For many companies, the COVID-19 crisis has escalated into a fight for survival. Those who make it through will emerge into a new world completely changed by the crisis. It is a time to rethink strategy and operations. 

In terms of brand and reputation, it may almost feel as if someone hit the ‘Reset button’. Because of the massive impact of COVID-19 on society’s psyche, people may have less recollection of your brand before the pandemic hit, while the memory of how the company acted and treated them during the pandemic will be much stronger. This is an opportunity to rebuild your organisation’s brand to emphasise what it truly stands for. For those looking at where to start, here’s a revision of the basic elements of brand equity. 

“Brand equity consists of the value of your customers’ perceptions of your organisation,” says Nalene de Klerk, reputation manager at Reputation Matters. It differs from ‘reputation’ in that brand equity mainly focuses on your customers and your product or service offering; reputation is built in the minds of all your stakeholders (internal and external) and covers much more than just your value offering. 

“We also find that it is often confused with ‘brand valuation’, which is when the brand is converted into a monetary value,” explains de Klerk. “The calculations used to calculate brand value are diverse, with no single standard for how it is calculated. However, the elements of brand equity are generally more subjective: you are painting a picture of your brand in the mind of the consumer.” 

When building your organisation’s brand equity, especially in this time of renewal, there are six elements to consider. These all form part of the Reputation Matters’ newly launched BrandUmeter research model, where the brand equity of an organisation is quantified. 

1. Brand visual identity 
“Most people who think of the term ‘brand’ usually think of a powerful logo and slogan, like Nike or Coca-Cola,” says de Klerk. “This relates to the visual identity. The brand visual identity encompasses anything by which people identify the organisation or its products.” The main focus is usually on the visual aspects such as the logo, slogan, typography or colour scheme. However, a brand can be recognised by any of the senses, including auditory (as with a jingle or sonic) and olfactory (like perfume).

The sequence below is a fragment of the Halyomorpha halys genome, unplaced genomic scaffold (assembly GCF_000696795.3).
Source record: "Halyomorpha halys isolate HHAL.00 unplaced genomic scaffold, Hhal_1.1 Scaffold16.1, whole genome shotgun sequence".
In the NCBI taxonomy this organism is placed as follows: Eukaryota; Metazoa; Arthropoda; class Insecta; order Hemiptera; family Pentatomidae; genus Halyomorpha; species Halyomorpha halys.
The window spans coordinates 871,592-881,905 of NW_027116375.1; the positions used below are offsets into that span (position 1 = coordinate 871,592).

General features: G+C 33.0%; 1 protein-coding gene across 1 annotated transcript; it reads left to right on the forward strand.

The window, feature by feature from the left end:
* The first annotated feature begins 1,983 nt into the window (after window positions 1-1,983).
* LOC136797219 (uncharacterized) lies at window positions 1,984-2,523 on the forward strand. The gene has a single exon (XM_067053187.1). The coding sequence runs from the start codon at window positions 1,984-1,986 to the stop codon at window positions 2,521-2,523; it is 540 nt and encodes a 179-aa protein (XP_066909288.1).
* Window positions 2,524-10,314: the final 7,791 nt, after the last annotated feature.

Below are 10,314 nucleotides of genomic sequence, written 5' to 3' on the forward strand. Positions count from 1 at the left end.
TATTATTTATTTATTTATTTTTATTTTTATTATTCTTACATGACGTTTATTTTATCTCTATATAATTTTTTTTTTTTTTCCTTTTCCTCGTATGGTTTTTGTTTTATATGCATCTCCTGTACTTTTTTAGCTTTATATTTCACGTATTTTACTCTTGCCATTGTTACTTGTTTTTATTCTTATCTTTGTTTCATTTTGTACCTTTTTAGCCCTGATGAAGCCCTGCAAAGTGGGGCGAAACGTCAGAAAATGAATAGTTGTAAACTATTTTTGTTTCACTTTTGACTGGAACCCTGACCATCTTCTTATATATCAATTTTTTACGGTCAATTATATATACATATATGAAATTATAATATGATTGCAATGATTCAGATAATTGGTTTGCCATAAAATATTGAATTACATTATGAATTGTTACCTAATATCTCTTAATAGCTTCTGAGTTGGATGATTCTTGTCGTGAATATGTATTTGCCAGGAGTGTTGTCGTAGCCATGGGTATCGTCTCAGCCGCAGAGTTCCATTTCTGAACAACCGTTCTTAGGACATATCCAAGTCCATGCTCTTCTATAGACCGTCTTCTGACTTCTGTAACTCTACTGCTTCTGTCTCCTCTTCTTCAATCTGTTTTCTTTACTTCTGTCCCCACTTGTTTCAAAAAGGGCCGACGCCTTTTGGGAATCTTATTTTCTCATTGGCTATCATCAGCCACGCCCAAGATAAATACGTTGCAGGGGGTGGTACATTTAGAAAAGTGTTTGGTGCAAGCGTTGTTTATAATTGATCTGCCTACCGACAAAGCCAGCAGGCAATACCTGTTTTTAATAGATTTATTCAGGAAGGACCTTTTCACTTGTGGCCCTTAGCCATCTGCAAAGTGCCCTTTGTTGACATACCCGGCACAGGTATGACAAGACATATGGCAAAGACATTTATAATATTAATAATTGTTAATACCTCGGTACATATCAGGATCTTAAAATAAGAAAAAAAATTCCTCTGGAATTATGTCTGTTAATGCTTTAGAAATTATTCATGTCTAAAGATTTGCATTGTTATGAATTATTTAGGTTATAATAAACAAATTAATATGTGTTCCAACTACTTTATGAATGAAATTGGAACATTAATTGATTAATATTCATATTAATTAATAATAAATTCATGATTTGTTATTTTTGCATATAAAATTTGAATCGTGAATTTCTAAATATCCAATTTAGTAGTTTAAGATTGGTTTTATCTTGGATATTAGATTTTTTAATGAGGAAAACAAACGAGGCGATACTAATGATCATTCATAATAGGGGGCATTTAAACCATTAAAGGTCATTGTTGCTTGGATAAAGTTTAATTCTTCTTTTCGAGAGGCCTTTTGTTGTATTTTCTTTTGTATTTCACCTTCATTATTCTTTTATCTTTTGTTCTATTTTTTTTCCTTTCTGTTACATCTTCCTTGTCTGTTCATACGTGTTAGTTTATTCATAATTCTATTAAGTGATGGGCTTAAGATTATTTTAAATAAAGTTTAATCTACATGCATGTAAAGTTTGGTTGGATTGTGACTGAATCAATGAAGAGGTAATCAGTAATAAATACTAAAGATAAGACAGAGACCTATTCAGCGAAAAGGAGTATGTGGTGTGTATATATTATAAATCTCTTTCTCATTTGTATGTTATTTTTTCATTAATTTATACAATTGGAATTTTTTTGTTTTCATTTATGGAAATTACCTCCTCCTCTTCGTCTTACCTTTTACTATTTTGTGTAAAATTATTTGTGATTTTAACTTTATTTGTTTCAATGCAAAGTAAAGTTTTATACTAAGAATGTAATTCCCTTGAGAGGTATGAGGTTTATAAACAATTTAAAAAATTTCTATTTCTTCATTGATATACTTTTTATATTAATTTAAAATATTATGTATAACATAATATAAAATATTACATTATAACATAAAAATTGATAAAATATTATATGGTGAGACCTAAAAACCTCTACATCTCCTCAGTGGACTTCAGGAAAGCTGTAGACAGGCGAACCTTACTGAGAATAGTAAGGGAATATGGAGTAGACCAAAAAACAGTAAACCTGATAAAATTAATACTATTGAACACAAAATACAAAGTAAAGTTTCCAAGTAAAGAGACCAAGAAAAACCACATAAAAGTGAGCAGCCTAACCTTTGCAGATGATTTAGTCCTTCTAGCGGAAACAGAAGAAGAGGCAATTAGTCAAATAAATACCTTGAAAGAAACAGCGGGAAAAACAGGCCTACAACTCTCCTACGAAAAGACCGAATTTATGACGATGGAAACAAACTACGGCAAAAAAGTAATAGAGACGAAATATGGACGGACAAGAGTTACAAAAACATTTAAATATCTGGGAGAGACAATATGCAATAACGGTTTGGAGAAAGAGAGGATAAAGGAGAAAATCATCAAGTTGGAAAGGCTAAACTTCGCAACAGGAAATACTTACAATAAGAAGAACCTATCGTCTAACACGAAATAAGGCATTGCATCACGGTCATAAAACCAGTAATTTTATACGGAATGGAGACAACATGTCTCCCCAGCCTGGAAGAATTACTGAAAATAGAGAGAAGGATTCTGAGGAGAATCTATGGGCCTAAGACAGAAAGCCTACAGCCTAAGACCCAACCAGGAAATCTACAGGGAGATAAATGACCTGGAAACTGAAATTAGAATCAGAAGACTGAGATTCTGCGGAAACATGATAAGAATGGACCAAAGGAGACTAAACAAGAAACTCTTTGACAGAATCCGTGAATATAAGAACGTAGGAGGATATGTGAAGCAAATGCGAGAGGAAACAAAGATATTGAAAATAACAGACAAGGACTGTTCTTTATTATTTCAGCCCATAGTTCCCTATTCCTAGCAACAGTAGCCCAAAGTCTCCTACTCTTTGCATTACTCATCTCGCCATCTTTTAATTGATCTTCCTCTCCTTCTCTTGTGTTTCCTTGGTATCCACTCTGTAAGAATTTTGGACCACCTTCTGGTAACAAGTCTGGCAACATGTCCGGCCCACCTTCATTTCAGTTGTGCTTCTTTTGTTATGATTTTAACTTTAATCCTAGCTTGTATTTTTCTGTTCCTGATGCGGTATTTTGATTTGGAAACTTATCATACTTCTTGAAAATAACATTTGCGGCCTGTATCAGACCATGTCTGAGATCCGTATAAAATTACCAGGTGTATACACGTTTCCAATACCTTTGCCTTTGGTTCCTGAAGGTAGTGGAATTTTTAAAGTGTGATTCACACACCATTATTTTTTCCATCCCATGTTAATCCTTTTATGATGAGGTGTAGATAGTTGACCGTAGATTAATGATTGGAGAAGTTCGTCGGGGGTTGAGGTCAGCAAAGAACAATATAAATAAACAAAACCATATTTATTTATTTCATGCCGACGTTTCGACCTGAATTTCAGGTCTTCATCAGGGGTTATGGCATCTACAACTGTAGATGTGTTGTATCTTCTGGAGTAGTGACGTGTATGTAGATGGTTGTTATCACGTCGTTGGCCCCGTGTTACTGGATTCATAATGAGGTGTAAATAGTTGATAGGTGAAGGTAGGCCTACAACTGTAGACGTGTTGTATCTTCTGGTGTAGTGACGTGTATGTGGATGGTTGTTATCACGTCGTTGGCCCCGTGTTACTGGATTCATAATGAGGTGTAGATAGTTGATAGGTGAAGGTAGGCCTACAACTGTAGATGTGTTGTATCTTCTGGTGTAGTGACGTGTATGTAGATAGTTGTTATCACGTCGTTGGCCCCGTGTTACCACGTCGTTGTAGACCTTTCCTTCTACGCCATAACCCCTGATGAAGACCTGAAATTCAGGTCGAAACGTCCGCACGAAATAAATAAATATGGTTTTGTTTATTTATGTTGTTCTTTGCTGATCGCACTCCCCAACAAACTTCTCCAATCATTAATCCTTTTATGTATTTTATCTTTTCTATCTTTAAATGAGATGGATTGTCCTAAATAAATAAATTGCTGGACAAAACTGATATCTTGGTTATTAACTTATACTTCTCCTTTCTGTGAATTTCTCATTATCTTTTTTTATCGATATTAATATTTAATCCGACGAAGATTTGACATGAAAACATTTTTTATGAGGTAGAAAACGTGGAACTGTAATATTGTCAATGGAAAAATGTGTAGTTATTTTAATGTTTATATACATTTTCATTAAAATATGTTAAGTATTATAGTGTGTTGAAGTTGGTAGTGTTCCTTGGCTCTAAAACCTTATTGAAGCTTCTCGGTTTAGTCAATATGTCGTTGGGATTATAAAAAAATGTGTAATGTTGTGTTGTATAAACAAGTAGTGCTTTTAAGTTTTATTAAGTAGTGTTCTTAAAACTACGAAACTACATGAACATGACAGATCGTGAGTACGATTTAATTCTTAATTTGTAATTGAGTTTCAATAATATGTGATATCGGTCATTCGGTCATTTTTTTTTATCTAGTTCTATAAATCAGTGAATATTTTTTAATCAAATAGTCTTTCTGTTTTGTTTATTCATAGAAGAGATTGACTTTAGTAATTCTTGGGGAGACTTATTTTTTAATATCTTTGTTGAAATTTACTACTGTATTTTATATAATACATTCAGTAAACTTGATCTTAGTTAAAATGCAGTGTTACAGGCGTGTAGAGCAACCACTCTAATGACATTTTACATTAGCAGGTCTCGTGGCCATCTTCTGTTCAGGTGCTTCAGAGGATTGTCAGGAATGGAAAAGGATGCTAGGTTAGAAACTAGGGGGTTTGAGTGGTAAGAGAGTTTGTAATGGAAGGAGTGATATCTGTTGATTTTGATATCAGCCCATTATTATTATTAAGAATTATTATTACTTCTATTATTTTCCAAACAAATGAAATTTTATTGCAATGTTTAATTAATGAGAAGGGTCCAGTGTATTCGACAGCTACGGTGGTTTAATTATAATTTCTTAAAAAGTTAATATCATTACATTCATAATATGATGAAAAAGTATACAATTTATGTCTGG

“However, you cannot just dream up a logo that people might like and think your brand is in place,” cautions de Klerk. “It is important that the brand’s visual identity align with the type of company or product that it conveys, as well as the values of the brand.” 

2. Brand personality
“One of the key characteristics of a strong brand is its ability to connect emotionally with its target audience,” says de Klerk. The brand’s unique voice allows it to do this by aligning to the personality of the types of people that it wants to attract. For example, Nando’s has a very unique personality, which makes them memorable and recognisable. 

3. Brand positioning / promise 
What makes this company different from its competitors? Why does it exist, and what is its unique selling proposition? “In many ways, this element is the foundation of all the others,” says de Klerk. “In today’s noisy market, and especially in industries where there are several competitors, your organisation must know what sets it apart and what types of customers it is trying to attract. That will then flow into the brand personality and communication.” 

4. Brand communication 
A brand needs communication to become powerful: the communication is the glue that binds the other elements together. “The key here is to communicate the brand effectively,” explains de Klerk. Before a brand can become familiar in the mind of the target audience and start garnering customer loyalty, it needs to be visible. Consistency is also critical: a brand is built over time. 

5. Brand awareness / familiarity
Different types of brands require different levels of awareness and familiarity from the public. Consumer brands, for example, require as wide a public presence as possible in order to survive, whilst business-to-business brands tend to focus more on the awareness of the brand within the business community. “Either way, if you are painting a picture in the mind of your consumer, brand awareness speaks to the clarity of that picture,” shares de Klerk. 

6. Brand experience 
You can put your brand out there, explain it, reinforce it, but what happens when the customer uses your product or services? “The customer experience forms part of the picture you are painting,” says de Klerk. “If they have a great experience, you have a higher brand equity and you are a step closer towards having a loyal customer, even an advocate for your business. If that experience is bad, however, all your branding efforts will be tainted by it and your logo might serve more as a warning sign than an attractive beacon.” 

“Whether you are just starting out, whether COVID-19 reset your entire strategy, or whether your brand equity was high enough to carry you through the crisis without a hitch, take hold of the opportunity to build your brand afresh,” concludes de Klerk.